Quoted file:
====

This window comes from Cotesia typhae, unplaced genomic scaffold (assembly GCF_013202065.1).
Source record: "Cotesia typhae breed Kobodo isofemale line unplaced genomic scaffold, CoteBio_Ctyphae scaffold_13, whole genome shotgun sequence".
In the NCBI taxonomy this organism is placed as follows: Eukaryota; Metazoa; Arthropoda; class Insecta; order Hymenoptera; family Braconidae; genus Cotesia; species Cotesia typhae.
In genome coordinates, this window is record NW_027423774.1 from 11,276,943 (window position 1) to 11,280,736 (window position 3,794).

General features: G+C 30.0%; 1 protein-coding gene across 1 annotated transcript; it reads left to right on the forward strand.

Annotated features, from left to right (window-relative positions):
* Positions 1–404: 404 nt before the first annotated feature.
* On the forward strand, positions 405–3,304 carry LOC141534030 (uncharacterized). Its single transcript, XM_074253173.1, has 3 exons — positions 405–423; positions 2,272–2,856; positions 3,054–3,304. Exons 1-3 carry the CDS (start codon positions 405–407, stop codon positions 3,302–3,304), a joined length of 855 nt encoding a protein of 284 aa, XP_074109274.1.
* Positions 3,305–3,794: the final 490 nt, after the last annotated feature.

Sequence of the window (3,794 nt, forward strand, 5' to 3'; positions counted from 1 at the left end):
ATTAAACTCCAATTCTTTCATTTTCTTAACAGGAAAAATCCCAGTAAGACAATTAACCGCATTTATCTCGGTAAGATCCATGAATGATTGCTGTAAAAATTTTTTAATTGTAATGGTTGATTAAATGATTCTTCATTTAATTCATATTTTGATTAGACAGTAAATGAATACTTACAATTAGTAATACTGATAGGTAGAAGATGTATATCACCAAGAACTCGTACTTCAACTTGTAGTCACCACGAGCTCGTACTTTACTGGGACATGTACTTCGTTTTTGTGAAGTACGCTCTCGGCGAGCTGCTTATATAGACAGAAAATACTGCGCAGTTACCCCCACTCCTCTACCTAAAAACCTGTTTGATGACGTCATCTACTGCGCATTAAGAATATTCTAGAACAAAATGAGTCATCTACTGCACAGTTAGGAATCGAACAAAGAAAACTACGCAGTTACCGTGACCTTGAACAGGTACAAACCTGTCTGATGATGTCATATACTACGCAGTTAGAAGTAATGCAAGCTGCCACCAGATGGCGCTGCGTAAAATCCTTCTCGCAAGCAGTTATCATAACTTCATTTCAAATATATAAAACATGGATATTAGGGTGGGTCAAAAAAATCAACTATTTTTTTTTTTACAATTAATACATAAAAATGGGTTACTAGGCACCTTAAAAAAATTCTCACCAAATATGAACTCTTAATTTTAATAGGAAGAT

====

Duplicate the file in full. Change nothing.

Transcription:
This window comes from Cotesia typhae, unplaced genomic scaffold (assembly GCF_013202065.1).
Source record: "Cotesia typhae breed Kobodo isofemale line unplaced genomic scaffold, CoteBio_Ctyphae scaffold_13, whole genome shotgun sequence".
In the NCBI taxonomy this organism is placed as follows: Eukaryota; Metazoa; Arthropoda; class Insecta; order Hymenoptera; family Braconidae; genus Cotesia; species Cotesia typhae.
In genome coordinates, this window is record NW_027423774.1 from 11,276,943 (window position 1) to 11,280,736 (window position 3,794).

General features: G+C 30.0%; 1 protein-coding gene across 1 annotated transcript; it reads left to right on the forward strand.

Annotated features, from left to right (window-relative positions):
* Positions 1–404: 404 nt before the first annotated feature.
* On the forward strand, positions 405–3,304 carry LOC141534030 (uncharacterized). Its single transcript, XM_074253173.1, has 3 exons — positions 405–423; positions 2,272–2,856; positions 3,054–3,304. Exons 1-3 carry the CDS (start codon positions 405–407, stop codon positions 3,302–3,304), a joined length of 855 nt encoding a protein of 284 aa, XP_074109274.1.
* Positions 3,305–3,794: the final 490 nt, after the last annotated feature.

Sequence of the window (3,794 nt, forward strand, 5' to 3'; positions counted from 1 at the left end):
ATTAAACTCCAATTCTTTCATTTTCTTAACAGGAAAAATCCCAGTAAGACAATTAACCGCATTTATCTCGGTAAGATCCATGAATGATTGCTGTAAAAATTTTTTAATTGTAATGGTTGATTAAATGATTCTTCATTTAATTCATATTTTGATTAGACAGTAAATGAATACTTACAATTAGTAATACTGATAGGTAGAAGATGTATATCACCAAGAACTCGTACTTCAACTTGTAGTCACCACGAGCTCGTACTTTACTGGGACATGTACTTCGTTTTTGTGAAGTACGCTCTCGGCGAGCTGCTTATATAGACAGAAAATACTGCGCAGTTACCCCCACTCCTCTACCTAAAAACCTGTTTGATGACGTCATCTACTGCGCATTAAGAATATTCTAGAACAAAATGAGTCATCTACTGCACAGTTAGGAATCGAACAAAGAAAACTACGCAGTTACCGTGACCTTGAACAGGTACAAACCTGTCTGATGATGTCATATACTACGCAGTTAGAAGTAATGCAAGCTGCCACCAGATGGCGCTGCGTAAAATCCTTCTCGCAAGCAGTTATCATAACTTCATTTCAAATATATAAAACATGGATATTAGGGTGGGTCAAAAAAATCAACTATTTTTTTTTTTACAATTAATACATAAAAATGGGTTACTAGGCACCTTAAAAAAATTCTCACCAAATATGAACTCTTAATTTTAATAGGAAGAT